Conspiracy: Seeking reason in the midst of chaos
As the co-authors of three adventure/espionage novels with the word “conspiracy” in their titles, Wonder Wife and I have done considerable research into why so many people are willing to believe that what might be merely a random event is the result of two or more people “conspiring” to make the event happen.
When the circumstances surrounding some horrific event such as, say, the assassination of a president, are not explained satisfactorily, the inevitable result is the launching of countless conspiracy theories. The underlying psychological reason for the popularity of “conspiracy” as the “reason” behind certain human events is that a conspiracy is a more comforting explanation than the horrific thought that the world is totally out-of-control. While the event might be the result of evil minds, the work of evil minds is, for some, a more comforting explanation than being confronted by a world that is inexplicably chaotic.
The current controversy over who should be the starting quarterback for the Denver Broncos is a case in point. Using apples-to-apples statistics from the Bronco’s four wins and 12 losses in the 2010 NFL season we find that rookie quarterback Tim Tebow’s passing statistics were almost as good as that of the then six-year veteran QB Kyle Orton. In 2010, the Bronco’s scored 13 rushing touchdowns. Tebow scored six of them (46%). Orton scored no rushing touchdowns while losing four fumbles. Tebow lost zero fumbles.
For moving the Broncos very well between the 20-yard-lines, Orton’s passing deserves a lot of praise. Inside the Red Zone, however, the defense knows Orton is unlikely to run. So, they play pure pass defense, causing the Broncos to often come away scoreless. By contrast, Tim Tebow forces the defense to defend against both the run and the pass. Plus there is that intangible quality which is Tebow’s ability to fire up the offense line with his virtually demonic desire to get himself or a teammate across the goal line.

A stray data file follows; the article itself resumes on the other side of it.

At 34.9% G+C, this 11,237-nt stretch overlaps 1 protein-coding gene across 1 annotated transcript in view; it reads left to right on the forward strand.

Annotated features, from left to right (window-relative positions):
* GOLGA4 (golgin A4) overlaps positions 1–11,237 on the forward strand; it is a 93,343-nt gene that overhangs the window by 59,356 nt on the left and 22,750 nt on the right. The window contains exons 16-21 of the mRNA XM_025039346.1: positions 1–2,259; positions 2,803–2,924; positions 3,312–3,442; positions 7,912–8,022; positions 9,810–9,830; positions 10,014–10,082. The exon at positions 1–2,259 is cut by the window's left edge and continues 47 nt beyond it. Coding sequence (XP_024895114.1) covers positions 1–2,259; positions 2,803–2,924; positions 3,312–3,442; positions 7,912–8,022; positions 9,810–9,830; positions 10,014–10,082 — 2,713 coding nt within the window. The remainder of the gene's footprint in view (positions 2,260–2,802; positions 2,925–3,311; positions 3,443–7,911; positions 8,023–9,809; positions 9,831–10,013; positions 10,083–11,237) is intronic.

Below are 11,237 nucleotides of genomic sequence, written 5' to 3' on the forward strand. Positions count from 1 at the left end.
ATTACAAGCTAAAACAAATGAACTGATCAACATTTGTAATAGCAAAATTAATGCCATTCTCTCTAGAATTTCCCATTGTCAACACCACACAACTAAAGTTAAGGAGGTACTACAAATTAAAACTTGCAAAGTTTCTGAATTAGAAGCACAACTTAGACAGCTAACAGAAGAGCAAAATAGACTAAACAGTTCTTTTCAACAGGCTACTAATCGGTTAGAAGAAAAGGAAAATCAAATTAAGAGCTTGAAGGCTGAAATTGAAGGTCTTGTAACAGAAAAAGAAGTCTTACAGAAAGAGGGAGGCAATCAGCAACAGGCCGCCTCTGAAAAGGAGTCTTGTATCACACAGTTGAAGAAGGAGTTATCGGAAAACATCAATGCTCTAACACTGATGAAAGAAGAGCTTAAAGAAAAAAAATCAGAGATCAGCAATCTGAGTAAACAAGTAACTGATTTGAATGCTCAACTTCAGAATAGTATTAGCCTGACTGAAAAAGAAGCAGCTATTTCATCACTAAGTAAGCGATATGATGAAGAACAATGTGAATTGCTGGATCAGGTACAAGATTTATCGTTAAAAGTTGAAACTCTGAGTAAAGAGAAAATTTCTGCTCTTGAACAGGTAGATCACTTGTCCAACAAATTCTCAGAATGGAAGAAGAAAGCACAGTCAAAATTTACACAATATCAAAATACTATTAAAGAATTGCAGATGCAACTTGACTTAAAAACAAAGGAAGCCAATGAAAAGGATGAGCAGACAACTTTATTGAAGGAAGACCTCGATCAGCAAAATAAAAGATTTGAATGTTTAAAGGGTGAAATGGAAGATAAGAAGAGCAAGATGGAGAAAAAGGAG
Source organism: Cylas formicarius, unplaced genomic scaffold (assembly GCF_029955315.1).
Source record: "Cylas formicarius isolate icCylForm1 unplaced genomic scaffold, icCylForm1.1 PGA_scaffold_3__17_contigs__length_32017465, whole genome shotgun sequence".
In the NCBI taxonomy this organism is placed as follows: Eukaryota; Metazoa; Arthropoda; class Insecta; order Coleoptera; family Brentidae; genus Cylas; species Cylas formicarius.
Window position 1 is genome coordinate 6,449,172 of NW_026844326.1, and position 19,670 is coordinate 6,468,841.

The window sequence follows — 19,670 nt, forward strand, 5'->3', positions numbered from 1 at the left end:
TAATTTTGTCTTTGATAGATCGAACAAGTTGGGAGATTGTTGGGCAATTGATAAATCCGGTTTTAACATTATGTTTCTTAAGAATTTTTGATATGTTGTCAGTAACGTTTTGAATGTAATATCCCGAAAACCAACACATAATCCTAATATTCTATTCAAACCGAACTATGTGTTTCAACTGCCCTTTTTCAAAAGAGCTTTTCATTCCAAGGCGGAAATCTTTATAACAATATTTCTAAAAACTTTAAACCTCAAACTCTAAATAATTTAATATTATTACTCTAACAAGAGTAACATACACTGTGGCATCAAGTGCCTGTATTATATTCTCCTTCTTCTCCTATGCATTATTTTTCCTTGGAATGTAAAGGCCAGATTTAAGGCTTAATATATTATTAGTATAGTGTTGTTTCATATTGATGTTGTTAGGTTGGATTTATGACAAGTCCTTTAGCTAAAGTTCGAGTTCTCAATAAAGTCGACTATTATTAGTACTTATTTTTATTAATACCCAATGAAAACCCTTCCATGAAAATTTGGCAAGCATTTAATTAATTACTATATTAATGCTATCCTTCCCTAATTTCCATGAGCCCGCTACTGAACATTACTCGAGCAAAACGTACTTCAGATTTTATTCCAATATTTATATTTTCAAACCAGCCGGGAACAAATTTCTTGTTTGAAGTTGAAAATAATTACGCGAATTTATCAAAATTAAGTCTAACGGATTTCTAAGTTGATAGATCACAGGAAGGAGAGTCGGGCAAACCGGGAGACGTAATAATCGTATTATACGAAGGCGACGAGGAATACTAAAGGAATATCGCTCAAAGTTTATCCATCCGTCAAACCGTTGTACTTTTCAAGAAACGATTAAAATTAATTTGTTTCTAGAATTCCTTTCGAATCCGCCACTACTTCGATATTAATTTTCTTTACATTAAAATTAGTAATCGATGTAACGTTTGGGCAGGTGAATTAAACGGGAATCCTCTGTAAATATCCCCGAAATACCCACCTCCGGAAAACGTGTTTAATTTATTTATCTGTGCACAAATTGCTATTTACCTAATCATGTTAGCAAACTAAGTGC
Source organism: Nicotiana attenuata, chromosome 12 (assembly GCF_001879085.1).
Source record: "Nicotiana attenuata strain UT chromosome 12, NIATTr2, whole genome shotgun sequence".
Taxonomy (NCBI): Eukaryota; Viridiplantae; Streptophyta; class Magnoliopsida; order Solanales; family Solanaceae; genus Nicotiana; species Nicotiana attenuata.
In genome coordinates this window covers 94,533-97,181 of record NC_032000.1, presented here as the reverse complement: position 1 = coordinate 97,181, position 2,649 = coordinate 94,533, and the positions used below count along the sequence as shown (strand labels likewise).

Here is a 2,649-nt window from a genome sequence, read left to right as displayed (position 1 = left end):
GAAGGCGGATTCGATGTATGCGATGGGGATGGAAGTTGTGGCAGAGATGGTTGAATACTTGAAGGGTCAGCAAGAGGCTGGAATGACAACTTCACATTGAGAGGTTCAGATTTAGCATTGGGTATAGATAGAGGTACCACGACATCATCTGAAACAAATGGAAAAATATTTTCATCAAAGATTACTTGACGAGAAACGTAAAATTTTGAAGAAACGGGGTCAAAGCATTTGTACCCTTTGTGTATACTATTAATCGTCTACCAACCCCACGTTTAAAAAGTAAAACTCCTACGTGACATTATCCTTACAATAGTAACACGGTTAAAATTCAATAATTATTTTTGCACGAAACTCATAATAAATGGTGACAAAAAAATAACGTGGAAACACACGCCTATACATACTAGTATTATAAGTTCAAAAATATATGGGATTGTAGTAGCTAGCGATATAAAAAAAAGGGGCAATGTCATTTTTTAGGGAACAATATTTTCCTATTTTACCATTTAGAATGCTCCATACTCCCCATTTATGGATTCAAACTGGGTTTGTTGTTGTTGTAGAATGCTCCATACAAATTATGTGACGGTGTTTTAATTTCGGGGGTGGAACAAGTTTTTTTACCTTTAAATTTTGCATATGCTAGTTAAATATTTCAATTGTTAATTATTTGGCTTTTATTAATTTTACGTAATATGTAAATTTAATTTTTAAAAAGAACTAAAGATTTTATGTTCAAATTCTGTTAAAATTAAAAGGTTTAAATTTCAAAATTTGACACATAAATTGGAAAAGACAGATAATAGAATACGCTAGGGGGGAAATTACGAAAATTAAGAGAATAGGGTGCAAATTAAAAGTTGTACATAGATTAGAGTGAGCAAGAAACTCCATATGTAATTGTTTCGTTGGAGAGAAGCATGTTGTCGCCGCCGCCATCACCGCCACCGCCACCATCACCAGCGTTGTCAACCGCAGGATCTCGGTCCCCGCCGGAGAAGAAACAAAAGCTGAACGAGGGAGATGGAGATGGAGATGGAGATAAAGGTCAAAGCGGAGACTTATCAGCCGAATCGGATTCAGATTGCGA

This year, with Tebow sitting mostly on the bench, the Bronco’s record is a dismal one win and four losses. The Bronco’s new coach explains that the benching of Tebow is based on the coach’s conception of the Broncos as a passing team. Despite the previous season’s passing statistics, the coach says that Tebow is only a running quarterback.
Some, but not all, fans see a disconnect between last season’s statistics and what the coach is saying. When that happens, it is human nature to find some form of rationality where none seems to exist. That search often finds a home in conspiracy theory. In this case, pointing in the minds of some, to Pro Football Hall of Famer, John Elway, the Broncos new executive vice-president of football operations. For sure, as long as Tim Tebow sits on the bench or only gets to play behind the second- or third-string offensive lines, he is no threat to the Elway legacy.
Folks, I don’t make this stuff up. Denver talk radio is chock-a-talk with conspiracy theories as to why last year was the Bronco’s worst year ever and why the Broncos continue in the cellar of the NFL. Last week, with the game versus San Diego essentially lost, the coach had no logical alternative. So, he put Tebow in the game. And, as Tebow fans predicted, the Broncos came back from the dead. Tebow pulled the Broncos within five points of San Diego when time ran out. Tebow’s QB rating was 101.7. If Tim Tebow becomes the Broncos starting quarterback, conspiracy theorist will have to find something else to talk about.
Our current novel-in-progress, which is about the JFK assassination, includes the word “conspiracy” in the title. While it may well be that Lee Harvey Oswald was merely a lone, communist psychopath seeking attention and that Jack Ruby shot Oswald thinking Jack Ruby would be acclaimed a hero; enough remains unexplained to provide the grist for an endless string of conspiracy novels.
Nationally syndicated columnist, William Hamilton, was educated at the University of Oklahoma, the George Washington University, the U.S Naval War College, the University of Nebraska, and Harvard University.
©2011. William Hamilton.